Steve Bannon Accepts Invite to Speak at U of C, Students Protest
Students at the University of Chicago protested early Thursday in response to news that former White House chief strategist Steve Bannon had accepted an invitation from a professor to speak at the school.
Bannon has not spoken publicly since his departure from the conservative Breitbart News website earlier this month.
About 100 students gathered outside the Booth School of Business to demand the university rescind Bannon’s invitation, according to student newspaper The Chicago Maroon.
Booth professor Luigi Zingales invited Bannon to the school to debate the issues of immigration and globalization, subjects Zingales says are seeing significant backlash throughout the U.S. and Western world.
“At the University of Chicago, we have some of the best economic minds of the planet. It is our civic duty to engage them in finding the causes of this backlash and in trying to address them. Whether you agree with him or not (and I personally do not), Mr. Bannon has come to interpret and represent this backlash in America,” Zingales wrote on Facebook. “For this reason, I invited Mr. Bannon to a debate on these issues with our faculty. I firmly believe that the current problems in America cannot be solved by demonizing who think differently, but by addressing the causes of their dissatisfaction. Hate cannot be defeated by hate, but only by reason.”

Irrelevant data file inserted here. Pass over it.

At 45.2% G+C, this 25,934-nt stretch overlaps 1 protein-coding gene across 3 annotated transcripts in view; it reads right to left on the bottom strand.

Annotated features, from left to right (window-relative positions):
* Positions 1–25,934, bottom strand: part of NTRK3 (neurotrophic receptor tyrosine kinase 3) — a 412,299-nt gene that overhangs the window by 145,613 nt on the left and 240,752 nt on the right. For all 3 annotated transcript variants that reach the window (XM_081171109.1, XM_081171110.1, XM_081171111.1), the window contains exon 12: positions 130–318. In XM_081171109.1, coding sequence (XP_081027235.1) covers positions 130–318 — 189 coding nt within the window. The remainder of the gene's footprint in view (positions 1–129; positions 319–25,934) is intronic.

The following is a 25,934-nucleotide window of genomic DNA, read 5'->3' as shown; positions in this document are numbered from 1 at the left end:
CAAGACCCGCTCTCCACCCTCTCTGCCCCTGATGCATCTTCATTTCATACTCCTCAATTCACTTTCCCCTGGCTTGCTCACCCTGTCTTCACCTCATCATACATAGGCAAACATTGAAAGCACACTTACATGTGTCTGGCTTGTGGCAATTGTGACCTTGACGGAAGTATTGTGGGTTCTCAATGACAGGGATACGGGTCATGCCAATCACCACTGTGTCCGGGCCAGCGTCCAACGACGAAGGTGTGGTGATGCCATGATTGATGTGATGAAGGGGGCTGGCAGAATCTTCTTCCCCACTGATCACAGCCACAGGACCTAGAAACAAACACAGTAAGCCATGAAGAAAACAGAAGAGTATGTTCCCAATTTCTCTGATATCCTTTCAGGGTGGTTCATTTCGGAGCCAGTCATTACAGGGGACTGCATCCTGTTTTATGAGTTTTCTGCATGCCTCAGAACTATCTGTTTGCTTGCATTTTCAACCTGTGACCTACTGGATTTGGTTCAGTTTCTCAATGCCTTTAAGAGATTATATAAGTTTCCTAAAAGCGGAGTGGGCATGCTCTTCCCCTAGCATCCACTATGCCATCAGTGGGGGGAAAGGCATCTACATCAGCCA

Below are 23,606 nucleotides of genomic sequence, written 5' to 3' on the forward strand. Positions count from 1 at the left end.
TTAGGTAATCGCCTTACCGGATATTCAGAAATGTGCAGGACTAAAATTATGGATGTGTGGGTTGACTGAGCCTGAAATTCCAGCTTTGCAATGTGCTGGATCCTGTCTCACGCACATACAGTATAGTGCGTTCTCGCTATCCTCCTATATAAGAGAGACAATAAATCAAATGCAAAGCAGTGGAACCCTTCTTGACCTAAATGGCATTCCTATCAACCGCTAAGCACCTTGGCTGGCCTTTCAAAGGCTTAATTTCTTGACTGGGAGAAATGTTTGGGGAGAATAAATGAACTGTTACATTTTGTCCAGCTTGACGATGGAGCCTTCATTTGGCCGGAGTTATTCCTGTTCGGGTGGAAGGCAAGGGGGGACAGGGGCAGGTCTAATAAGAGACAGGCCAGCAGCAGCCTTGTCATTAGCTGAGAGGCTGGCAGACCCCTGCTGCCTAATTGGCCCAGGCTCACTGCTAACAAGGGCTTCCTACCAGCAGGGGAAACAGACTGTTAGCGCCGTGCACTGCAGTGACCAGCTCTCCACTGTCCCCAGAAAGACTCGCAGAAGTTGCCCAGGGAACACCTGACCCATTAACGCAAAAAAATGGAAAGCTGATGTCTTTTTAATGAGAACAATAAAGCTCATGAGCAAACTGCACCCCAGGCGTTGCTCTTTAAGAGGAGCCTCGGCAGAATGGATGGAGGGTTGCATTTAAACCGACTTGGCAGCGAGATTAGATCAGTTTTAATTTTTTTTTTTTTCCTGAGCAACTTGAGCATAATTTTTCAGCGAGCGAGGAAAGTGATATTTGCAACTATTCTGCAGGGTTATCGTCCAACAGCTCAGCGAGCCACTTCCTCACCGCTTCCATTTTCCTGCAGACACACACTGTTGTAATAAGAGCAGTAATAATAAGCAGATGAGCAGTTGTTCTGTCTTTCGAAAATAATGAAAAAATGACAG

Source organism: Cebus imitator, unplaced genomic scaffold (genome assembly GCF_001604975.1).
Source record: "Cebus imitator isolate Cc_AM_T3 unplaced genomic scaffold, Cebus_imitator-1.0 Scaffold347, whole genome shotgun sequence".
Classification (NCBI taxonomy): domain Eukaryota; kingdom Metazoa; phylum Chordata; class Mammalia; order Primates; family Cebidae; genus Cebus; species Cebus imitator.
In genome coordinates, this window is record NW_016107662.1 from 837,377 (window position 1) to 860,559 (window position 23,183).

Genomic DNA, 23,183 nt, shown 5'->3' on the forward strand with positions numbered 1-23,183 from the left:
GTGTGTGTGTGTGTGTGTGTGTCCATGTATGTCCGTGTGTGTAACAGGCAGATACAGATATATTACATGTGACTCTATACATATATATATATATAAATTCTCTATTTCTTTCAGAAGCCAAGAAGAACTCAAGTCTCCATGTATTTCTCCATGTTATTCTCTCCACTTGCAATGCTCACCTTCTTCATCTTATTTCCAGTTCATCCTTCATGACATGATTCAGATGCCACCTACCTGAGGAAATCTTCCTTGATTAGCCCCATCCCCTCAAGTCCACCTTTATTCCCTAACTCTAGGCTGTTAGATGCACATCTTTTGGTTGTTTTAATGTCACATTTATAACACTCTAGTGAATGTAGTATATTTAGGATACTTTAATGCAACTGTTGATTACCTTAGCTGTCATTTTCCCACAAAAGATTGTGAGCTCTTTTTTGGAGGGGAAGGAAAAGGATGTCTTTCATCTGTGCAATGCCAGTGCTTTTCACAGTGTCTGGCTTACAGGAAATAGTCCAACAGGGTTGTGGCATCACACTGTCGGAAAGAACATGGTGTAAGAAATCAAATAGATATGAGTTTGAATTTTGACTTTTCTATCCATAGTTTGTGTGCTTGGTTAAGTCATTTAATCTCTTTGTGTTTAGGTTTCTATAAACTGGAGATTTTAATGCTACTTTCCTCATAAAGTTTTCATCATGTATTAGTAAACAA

In a statement Thursday, the University of Chicago acknowledged Zingales’ planned debate featuring Bannon and an expert in the field.
“The University of Chicago is deeply committed to upholding the values of academic freedom, the free expression of ideas, and the ability of faculty and students to invite the speakers of their choice,” the statement reads. “Any recognized student group, faculty group, University department or individual faculty member can invite a speaker to campus.”
The statement goes on to say that the school recognizes there will be “debate and disagreement” over the planned event featuring Bannon. “As part of our commitment to free expression, the University supports the ability of protesters and invited speakers to express a wide range of views.”
A date for the event has not been set, according to The Chicago Maroon.
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